The Drug Foundation wants less money spent on drug enforcement and more on prevention and treatment, especially for Māori.
The foundation is part of the Health Not Handcuffs Coalition, which is calling on the Government to remove criminal penalties for drug use and possession and move instead to a health-referral model.
Its Māori advocacy advisor Jack MacDonald says the example of Portugal, which scrapped all drug penalties 20 years ago, shows what can happen when governments are able to shift resources into reducing harm.
New Zealand spends three times as much on enforcement of drug laws than on prevention and treatment, and the coalition would like to see the treatment budget doubled.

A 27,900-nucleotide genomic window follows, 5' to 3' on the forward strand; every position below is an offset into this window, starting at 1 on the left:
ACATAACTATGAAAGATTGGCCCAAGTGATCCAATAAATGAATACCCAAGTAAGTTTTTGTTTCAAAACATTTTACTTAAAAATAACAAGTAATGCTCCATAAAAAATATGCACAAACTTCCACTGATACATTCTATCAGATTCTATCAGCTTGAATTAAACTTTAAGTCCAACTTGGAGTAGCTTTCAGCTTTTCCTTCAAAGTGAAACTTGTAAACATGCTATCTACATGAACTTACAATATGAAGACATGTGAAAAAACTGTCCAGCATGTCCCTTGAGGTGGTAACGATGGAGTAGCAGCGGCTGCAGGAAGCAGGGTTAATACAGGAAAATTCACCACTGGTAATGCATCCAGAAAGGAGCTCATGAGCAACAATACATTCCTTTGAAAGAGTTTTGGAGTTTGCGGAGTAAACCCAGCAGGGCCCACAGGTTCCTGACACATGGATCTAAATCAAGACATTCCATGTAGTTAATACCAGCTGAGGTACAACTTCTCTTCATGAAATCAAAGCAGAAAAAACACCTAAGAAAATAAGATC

He says that should involve a shift of resources to Māori health organisations like Hāpai Te Hauora and Te Rau Ora.
"Because they’re the sorts of organisations that know the solutions for our own people. That's a critical part of it, not just changing the law, but also massively increasing funding for treatment and education," MacDonald says.